This is the first of five chapters of a new Absolute Convergence sequel.
While this story is being added to the existing Absolute Convergence file, it constitutes a self-contained narrative. I've given this sequel the subtitle Tahoe Shores for reasons which will become clear as the story unfolds. While it will be helpful for readers to know the original Absolute Convergence series, in which all the principal characters were introduced, this story should be enjoyable as an independent story.
Absolute Convergence made its first appearance in January, 2001 as a series which eventually ran to a total of eighty chapters, the last of which was posted in January, 2004. I never anticipated the series continuing for so long and I am still amazed by the incredible loyalty of readers who stayed with it, or with me, from the beginning.
I am also appreciative of those newer readers who have contacted me from time to time to say that they've discovered the series and worked their way through the collected chapters.
I'm always glad to receive comments, questions, criticism and encouragement and hope to continue hearing from you. I try to answer all messages promptly. If I'm slow at times it's only because of the pressures of work.
Andrew continues to give me much needed proofing and editorial help for which I am sincerely grateful.
The author holds exclusive copyright (© 2005) to this story. It may not be reproduced in any form without the written permission of the author. It is placed in the Nifty Archive under the terms of their submission agreement but it may not be copied or archived on any other site or in any form without the written permission of the author.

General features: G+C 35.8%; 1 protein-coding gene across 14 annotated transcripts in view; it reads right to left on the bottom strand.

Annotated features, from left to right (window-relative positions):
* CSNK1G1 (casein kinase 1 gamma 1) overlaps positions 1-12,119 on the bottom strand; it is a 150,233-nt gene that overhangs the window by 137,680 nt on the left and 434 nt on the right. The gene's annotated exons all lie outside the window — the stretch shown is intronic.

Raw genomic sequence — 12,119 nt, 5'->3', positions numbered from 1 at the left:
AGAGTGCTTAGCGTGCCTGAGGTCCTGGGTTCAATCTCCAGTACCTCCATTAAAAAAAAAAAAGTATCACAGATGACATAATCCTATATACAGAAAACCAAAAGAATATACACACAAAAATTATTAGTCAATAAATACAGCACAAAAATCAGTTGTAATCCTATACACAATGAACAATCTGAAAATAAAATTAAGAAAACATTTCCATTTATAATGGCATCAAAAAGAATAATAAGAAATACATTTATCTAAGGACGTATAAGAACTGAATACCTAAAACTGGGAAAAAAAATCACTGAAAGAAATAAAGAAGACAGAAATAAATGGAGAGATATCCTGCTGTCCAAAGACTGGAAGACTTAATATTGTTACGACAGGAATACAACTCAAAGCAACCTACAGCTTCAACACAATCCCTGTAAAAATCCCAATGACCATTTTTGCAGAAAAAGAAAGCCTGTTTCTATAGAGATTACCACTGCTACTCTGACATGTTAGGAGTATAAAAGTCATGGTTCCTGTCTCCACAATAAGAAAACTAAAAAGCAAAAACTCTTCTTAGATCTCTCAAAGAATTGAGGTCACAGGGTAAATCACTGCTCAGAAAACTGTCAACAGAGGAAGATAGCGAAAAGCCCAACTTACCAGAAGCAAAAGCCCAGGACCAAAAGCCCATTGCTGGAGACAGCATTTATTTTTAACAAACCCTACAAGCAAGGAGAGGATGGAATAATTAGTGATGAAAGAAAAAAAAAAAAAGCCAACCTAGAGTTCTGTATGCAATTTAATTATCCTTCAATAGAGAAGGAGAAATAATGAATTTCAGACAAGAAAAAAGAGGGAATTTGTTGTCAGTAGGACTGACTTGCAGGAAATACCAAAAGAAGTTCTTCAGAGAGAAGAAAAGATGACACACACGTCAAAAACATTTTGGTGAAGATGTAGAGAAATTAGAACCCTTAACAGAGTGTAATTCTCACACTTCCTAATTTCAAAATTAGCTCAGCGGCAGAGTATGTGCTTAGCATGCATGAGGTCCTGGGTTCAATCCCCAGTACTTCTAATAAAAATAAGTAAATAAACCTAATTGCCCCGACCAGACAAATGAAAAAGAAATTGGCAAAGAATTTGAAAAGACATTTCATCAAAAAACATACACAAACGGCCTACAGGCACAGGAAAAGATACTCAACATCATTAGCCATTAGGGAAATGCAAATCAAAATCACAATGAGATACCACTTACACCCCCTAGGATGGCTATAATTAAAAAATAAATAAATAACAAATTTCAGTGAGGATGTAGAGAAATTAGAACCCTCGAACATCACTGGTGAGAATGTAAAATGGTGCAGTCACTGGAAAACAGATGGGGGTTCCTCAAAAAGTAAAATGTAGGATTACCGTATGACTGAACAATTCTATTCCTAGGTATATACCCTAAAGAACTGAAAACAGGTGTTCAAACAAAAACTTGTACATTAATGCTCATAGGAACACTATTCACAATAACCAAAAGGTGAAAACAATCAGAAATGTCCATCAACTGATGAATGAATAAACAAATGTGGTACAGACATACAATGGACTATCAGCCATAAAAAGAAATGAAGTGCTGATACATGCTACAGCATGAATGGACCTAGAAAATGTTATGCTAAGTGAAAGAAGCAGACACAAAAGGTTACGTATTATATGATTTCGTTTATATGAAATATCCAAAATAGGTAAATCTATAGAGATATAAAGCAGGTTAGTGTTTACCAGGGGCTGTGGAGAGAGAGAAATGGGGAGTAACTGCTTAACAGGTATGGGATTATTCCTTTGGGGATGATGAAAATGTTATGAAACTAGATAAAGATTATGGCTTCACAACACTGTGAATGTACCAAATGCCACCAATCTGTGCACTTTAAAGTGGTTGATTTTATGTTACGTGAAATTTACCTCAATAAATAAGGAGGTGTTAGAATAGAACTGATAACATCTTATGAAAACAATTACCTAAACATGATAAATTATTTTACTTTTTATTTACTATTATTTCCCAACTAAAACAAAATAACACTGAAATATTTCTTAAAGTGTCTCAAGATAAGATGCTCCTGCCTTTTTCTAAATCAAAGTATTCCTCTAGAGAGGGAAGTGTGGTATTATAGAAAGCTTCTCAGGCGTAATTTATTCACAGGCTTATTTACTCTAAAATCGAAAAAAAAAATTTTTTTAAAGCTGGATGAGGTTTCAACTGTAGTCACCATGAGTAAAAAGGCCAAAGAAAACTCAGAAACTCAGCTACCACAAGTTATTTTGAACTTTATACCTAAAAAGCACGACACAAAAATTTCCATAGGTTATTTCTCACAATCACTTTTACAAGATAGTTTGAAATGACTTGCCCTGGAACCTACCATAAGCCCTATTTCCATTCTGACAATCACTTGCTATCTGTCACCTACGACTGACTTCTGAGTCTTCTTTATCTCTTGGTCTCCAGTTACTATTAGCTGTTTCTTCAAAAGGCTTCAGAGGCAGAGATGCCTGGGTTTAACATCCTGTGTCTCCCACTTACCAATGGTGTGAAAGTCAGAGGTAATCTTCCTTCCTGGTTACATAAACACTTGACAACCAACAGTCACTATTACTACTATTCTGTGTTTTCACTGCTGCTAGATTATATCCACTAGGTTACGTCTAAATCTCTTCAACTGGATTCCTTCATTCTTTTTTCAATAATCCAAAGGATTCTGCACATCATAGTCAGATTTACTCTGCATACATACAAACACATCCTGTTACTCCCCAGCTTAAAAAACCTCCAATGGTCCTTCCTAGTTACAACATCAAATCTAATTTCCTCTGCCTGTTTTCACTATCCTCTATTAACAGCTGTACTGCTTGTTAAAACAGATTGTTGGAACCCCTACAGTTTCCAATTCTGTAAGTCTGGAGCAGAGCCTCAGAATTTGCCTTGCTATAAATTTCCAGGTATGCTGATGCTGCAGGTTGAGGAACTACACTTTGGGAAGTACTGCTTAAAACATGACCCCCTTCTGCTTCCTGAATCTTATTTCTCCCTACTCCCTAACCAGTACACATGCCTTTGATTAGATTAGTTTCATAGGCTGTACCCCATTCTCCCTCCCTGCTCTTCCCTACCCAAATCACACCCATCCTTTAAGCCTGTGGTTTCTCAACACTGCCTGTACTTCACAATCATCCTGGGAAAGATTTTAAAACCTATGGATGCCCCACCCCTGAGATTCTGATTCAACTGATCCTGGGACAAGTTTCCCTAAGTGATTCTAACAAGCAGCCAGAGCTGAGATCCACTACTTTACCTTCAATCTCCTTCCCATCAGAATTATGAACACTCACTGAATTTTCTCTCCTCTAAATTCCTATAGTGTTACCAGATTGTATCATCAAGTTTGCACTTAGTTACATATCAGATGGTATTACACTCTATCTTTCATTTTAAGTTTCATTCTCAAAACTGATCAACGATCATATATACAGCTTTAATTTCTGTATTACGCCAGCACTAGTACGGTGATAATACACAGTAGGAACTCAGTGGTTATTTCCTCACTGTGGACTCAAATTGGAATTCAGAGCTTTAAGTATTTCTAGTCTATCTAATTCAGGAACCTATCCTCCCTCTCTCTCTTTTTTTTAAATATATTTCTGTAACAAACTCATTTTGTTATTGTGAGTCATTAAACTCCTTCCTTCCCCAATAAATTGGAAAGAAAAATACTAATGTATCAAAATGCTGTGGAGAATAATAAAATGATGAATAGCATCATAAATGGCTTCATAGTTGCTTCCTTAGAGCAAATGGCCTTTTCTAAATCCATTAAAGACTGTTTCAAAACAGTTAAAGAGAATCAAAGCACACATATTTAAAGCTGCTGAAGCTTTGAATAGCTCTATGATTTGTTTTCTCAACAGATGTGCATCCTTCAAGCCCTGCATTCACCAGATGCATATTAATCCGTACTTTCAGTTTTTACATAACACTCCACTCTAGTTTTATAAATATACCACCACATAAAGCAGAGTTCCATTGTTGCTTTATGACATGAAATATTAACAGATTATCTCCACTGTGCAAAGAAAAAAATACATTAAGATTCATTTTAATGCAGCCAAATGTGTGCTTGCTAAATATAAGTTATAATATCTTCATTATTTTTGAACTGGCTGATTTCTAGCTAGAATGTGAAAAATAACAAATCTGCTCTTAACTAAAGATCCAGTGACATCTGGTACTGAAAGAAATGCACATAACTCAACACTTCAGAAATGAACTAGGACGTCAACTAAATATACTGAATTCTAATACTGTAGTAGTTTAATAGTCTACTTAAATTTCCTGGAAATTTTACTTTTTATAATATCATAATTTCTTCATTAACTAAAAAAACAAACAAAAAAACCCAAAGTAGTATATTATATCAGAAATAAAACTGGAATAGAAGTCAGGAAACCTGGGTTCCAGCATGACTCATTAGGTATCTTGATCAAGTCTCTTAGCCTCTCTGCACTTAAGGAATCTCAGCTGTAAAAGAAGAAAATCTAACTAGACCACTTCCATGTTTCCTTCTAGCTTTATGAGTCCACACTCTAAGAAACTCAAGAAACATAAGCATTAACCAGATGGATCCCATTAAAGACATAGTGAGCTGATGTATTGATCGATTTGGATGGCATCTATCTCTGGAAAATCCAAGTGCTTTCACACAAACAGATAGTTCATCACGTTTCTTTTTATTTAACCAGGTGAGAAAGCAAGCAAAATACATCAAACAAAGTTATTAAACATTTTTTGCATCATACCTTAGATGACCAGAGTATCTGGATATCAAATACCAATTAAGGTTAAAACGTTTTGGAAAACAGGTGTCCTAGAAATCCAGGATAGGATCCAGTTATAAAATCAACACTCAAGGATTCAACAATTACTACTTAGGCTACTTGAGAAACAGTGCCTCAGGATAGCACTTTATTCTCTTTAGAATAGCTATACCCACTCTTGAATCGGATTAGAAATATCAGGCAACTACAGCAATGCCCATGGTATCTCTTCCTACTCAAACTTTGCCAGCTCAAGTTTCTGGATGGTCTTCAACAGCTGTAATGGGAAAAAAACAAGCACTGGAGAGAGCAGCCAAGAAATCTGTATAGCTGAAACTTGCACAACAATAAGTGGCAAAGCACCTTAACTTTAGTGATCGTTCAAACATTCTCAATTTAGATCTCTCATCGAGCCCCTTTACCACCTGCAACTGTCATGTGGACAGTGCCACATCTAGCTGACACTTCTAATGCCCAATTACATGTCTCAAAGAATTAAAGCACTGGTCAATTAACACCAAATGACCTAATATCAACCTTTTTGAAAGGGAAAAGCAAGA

All the stories I've assigned to NIFTY Archive can be found by looking under my name in the NIFTY Prolific Authors lists. If you'd like to receive e-mail notification of subsequent postings, previews of upcoming stories, and other news and information, please let me know by sending your request to the e-mail address below.
"Are we going to Peter's party?"
William asked as we lingered over our morning coffee.
"I don't think we really have the option of not going," I said, putting down the LA Times and reaching for the Fortnum and Mason's Marmalade, one of the British addictions I'd acquired from eighteen years as William Amsted's partner. My principal addiction, however, had to be William himself.
It's odd how a relationship builds, develops, transforms itself over time. We don't know many gay couples who have been together as long as William and I have been together but the few we do know all seem to share the same attribute to one degree or another.
William says it has more to do with
the personalities of the two partners, personalities which were formed
before they ever met. But it does seem as if two people merge with time,
become alike in many subtle ways. Even in relationships, where one person
is obviously the dominant partner and the other the subservient one, a
certain rubbing off of traits occurs over time.
Put two pebbles in the same stream and wait. After a few years of tumbling together in their common bed, they begin to look alike. One may be black, the other red, but in form they begin to share the marks of their common experience.
William and I are like that. We were, perhaps, more alike than many couples when we met in England in the summer of 1972. We were less than a year apart in age, very nearly the same height and size, both blond. We were so similar that many took us to be brothers. The fact that we were not brothers became clear when we spoke. My Mississippi accent and William's Oxbridge English made that clear. But over the years even that distinction blurred. Our patterns of speech merged into a common Los Angelese which still held echoes of our roots.
"I guess not going isn't really an option," William continued. "Besides, I want to try to corner Jeremy Irons."
"Still hoping to get him for Crome Yellow?"
"I can dream," William laughed, getting up from the table. "But after winning an Oscar he's going to be in huge demand."
Irons had been awarded the prize for Best Actor for Reversal of Fortune just a few months before.